Do not forget to continue consuming enough lean protein and a portion or two of healthy fats. A day high in carbohydrates is not an excuse to binge; It is a systematic way to restore hormones for muscle development and to burn fat.
Using these three daily feeding protocols is possible to alter the body's hormonal environment and maximize fat loss and muscle gain over the course of the week.
An example of a weekly carbohydrate cycle would be this:
Day 1: Carbohydrate Free Day 2: Low Carbohydrate Day 3: High Carbohydrate Day 4: Carbohydrate Free Day 5: Carbohydrate Free Day 6: Low Carbohydrate Day 7: High in carbohydrates
As carbohydrates are high in the carbohydrate cycle, this is psychologically satisfying, as it appeases cravings and facilitates compliance with the program. But when we do two or more days high in carbohydrates followed, an accumulation of fat can occur. This is the reason why days without carbohydrates are followed by a day high in carbohydrates (minimizes the potential for fat accumulation and keeps your body sensitive to insulin).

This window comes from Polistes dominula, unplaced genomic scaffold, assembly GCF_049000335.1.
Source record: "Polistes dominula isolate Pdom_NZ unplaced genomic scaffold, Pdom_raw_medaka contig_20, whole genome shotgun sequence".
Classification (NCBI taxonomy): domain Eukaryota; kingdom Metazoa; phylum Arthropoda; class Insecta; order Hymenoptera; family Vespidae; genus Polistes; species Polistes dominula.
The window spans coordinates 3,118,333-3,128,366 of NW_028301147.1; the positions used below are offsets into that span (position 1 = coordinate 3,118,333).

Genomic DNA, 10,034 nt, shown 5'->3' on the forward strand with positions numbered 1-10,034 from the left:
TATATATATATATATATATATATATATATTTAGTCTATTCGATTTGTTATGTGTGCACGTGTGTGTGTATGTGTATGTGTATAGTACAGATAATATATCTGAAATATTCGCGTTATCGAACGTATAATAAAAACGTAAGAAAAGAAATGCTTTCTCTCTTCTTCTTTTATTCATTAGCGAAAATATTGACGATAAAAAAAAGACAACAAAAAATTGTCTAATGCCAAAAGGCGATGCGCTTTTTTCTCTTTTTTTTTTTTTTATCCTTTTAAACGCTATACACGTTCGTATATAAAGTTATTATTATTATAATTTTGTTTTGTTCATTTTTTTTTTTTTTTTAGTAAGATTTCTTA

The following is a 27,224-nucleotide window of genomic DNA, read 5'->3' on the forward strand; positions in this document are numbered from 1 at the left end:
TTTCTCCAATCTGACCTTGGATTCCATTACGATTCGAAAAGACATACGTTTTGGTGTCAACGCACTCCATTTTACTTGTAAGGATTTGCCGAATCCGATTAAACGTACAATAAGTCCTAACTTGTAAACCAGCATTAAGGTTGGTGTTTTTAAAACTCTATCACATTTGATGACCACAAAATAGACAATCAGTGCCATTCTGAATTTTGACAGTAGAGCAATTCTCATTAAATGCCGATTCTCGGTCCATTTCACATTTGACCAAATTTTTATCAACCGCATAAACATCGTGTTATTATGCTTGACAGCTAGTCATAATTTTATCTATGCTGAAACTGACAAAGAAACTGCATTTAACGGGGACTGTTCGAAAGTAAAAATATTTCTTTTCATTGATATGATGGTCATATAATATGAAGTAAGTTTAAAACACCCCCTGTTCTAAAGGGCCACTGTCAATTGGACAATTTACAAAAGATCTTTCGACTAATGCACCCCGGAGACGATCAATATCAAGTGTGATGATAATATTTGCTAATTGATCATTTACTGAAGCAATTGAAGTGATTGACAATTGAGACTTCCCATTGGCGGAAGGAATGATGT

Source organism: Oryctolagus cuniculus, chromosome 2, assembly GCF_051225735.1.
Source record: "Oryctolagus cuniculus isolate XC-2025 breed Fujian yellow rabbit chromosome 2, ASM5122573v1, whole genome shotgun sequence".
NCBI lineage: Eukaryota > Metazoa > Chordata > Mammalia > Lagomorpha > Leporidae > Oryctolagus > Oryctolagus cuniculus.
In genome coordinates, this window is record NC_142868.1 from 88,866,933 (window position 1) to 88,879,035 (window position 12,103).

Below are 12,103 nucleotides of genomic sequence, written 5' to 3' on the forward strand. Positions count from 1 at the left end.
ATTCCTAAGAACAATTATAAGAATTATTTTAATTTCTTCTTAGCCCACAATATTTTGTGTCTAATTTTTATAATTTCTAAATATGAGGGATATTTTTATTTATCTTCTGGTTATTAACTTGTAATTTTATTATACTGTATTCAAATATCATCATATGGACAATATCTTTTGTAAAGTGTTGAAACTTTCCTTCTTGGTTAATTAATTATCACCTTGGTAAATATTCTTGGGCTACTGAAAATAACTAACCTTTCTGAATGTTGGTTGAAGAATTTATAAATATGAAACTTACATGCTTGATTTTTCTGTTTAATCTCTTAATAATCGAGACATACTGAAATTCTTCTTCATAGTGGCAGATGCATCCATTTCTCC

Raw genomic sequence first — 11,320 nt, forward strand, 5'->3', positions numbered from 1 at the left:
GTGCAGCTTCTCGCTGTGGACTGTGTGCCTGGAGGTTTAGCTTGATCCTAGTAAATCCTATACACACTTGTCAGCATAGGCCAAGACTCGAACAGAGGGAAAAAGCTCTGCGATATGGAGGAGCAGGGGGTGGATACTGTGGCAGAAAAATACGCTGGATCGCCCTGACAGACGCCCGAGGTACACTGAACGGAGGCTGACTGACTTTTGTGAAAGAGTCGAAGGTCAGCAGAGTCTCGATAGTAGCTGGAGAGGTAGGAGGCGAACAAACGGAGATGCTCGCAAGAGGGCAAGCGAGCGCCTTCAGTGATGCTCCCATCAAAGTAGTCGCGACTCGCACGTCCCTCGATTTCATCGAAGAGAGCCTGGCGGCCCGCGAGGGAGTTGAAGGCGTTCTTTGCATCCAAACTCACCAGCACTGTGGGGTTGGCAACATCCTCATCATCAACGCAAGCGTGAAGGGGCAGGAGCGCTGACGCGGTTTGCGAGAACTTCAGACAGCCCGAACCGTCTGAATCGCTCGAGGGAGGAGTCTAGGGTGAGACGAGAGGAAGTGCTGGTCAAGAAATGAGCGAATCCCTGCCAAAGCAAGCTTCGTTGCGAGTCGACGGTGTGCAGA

Insulin? What has to do with all this?, could you ask? It seems that something has to do.
Why the carbohydrate cycle works
The carbohydrate cycle is more a hormonal strategy than a caloric one. Varying carbohydrate intake influences several hormones that determine body composition. For beginners...
Insulin: the hormone of fat accumulation and muscle development
When we consume carbohydrates, insulin is released into the bloodstream, which helps the metabolic machinery convert them into the liver to use them later as fuel or store them in muscle cells. These carbohydrate deposits are limited. When they are filled, as it is when many carbohydrates are consumed, they are metabolized and stored in the form of fat.
The key to carbohydrate consumption, as far as insulin is concerned, is to eat until you're satiated and have enough fuel for exercise and energy balance, but not to consume too much for the excess to turn into stored fat.
Insulin release varies based on the type and amount of carbohydrates consumed. The carbohydrate cycle manipulates insulin to minimize fat storage and maximize muscle synthesis. The days with low and without carbohydrates help us to remain sensitive to insulin and stimulate the burning of fats. High carbohydrate days maximize muscle development and replenish carbohydrate stores to improve exercise intensity.
Leptin: the hunger hormone
Produced mainly by fat cells, leptin is a hormone that regulates hunger and satiety. It is released in response to a "feedback", defined as a period of 12 to 24 hours of a high intake of calories and carbohydrates.